In 1979 Yacouba Sawadogo started to use the zaï technique to rehabilitate land. At that time, his main aim was to produce more cereals, mainly sorghum and millet. By digging wider and deeper pits and by adding manure to them, he managed to achieve very good yields from fields that had previously been so degraded that nothing could be grown on them. His improvements allowed him to achieve food self-sufficiency for his family. In addition, Yacouba was pleasantly surprised that numerous tree species started to grow spontaneously in the planting pits. The tree seeds had been deposited in the pits by the run-off water, or they were contained in the manure that had been added to the pits. Yacouba decided to protect the young trees. In this way, he discovered the use of pits for growing trees (zaï forestier). Already in the first years, the results were spectacular and highly encouraging. His next step was to start collecting the seeds of numerous useful local species of fruit and fodder trees, which he introduced into the zaï in the next wet season. These species included sheanut (Butyrospermum paradoxum var. parkii), yellow plum (Sclerocarya birrea), grape tree (Lannea microcarpa) and various acacia species, but also fodder grasses such as Gamba grass (Andropogon gayanus) and Pennisetum pedicellatum.

Within a few years, the piece of barren land was gradually transformed into a 12 ha forest with a large variety of species. Yacouba then had to make a difficult choice because the trees and shrubs started to compete with his cereal crops. He opted for growing trees. Each year he placed the seeds of desired tree species into the zaï, as well as alongside the stone bunds he had constructed in his fields to prevent erosion. In the month of August, he split and replanted clumps of fodder grasses such as Gamba. In order to protect his forest from livestock, he surrounded it by cultivated fields which livestock are not allowed to enter during the growing season, according to local land-use agreements. During the dry season, he or his children protected the forest against uncontrolled grazing, woodcutting and hunting.

Since the devaluation of the West African franc (CFA) in January 1994, many farmers can no longer afford to buy commercial medicines. This has boosted an interest in medicinal plants. The farmer-innovators systematically protect and introduce into their fields all the species that can be used to heal common diseases (malaria, stomach ache, jaundice, etc.). The medicinal species named by the farmers include neem (Azadirachta indica), grape tree (Lannia microcarpa), yellow plum, eucalyptus (Eucalyptus camaldulensis), savanna mahogany (Khaya senegelensis), drumstick tree (Cassia sieberiana), and Guiera senegalensis. Yacouba Sawadogo has developed this activity more actively than anyone else. He has introduced species not previously known in his region and has focused on species that have largely disappeared because of droughts in the early 1970s and mid-1980s.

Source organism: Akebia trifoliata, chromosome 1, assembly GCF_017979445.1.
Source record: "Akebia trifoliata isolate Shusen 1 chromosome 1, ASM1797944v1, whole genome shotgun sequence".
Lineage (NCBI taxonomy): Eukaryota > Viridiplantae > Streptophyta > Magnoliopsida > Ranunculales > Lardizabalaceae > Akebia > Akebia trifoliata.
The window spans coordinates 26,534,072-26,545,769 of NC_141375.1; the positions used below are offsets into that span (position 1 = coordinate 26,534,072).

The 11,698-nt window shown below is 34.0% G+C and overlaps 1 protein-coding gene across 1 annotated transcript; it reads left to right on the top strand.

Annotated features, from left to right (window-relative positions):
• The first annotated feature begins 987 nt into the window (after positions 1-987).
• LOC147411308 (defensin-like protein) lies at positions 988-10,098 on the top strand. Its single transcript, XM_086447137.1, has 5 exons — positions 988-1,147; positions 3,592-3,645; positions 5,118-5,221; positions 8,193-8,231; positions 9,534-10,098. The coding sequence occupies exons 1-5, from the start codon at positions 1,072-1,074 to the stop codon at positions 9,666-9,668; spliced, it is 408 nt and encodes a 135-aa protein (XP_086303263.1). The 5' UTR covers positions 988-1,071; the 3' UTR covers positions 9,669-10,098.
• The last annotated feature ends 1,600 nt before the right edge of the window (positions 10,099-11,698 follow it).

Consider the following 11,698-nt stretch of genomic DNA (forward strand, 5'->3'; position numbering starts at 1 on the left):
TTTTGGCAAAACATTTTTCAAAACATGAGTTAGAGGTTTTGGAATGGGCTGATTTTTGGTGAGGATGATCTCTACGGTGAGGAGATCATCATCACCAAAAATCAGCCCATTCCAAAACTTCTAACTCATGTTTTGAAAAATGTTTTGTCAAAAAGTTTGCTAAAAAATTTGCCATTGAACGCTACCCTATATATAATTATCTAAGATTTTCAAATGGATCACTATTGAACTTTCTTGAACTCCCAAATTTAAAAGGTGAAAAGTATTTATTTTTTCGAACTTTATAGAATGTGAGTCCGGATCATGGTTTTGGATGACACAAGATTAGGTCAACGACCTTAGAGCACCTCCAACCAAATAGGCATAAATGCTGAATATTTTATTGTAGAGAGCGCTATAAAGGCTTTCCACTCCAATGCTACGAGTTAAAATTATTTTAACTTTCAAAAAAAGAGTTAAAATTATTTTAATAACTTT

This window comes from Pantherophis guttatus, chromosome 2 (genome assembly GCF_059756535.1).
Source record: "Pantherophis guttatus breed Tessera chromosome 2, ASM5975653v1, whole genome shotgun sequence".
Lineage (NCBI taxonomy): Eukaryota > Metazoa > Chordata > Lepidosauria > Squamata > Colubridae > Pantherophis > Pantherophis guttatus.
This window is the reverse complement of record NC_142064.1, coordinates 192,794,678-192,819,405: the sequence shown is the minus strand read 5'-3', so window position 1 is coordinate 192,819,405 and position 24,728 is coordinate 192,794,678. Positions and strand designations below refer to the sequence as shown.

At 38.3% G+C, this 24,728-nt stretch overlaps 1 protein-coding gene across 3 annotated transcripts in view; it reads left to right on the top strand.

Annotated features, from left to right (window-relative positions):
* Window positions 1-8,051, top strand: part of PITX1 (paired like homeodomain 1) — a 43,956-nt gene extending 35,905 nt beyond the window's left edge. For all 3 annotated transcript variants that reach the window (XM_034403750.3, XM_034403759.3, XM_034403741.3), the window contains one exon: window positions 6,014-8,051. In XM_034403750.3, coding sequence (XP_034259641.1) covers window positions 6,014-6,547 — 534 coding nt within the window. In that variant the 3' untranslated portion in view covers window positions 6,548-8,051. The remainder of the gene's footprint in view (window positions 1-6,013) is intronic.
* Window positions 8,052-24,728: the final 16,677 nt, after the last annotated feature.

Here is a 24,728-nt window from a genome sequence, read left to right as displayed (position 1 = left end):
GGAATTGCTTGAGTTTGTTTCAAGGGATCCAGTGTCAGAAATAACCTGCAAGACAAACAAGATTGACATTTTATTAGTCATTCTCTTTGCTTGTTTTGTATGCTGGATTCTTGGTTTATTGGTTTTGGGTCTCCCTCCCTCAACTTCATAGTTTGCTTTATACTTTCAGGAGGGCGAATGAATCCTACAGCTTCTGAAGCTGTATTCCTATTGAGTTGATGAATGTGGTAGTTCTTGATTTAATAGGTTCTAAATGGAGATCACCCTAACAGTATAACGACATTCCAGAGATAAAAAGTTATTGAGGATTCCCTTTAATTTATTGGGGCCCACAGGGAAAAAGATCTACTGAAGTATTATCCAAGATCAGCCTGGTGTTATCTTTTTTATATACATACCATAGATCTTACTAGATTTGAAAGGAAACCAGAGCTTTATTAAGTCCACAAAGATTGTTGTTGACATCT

The role of indigenous knowledge

Around 1980, forestry professionals and other specialists in natural resource management working on the Central Plateau of Burkina Faso all predicted doom and gloom. They said that important species such as Acacia (syn. Faidherbia) albida were disappearing, that the stocks of baobab were ageing because of overexploitation and lack of natural regeneration, and that this was also the case for perennial grasses such as Gamba grass, which had retreated southwards over a distance of 200-300 km in the preceding 15 years. Twenty years later, farmers are actively protecting the natural regeneration of these species and several others, and they are planting Gamba grass along the stone bunds in their fields. In many fields, more trees were found in the year 2000 than in 1980. Twenty years ago, the expanses of severely degraded land were vast and expanding. Now, thousands of hectares of this land have been successfully rehabilitated by farmers in the Yatenga region using the zaï technique.

Transfer of knowledge

The rehabilitation of land and the improvement of the woody vegetation have greatly increased the social status of the farmers. Before they started to experiment and to invest, they were as anonymous as most farmers. Nowadays, their reputation extends beyond their provinces and even beyond the borders of Burkina Faso. They are in regular contact with the decentralized services of various ministries and have become focal points for improved natural resource management in their regions.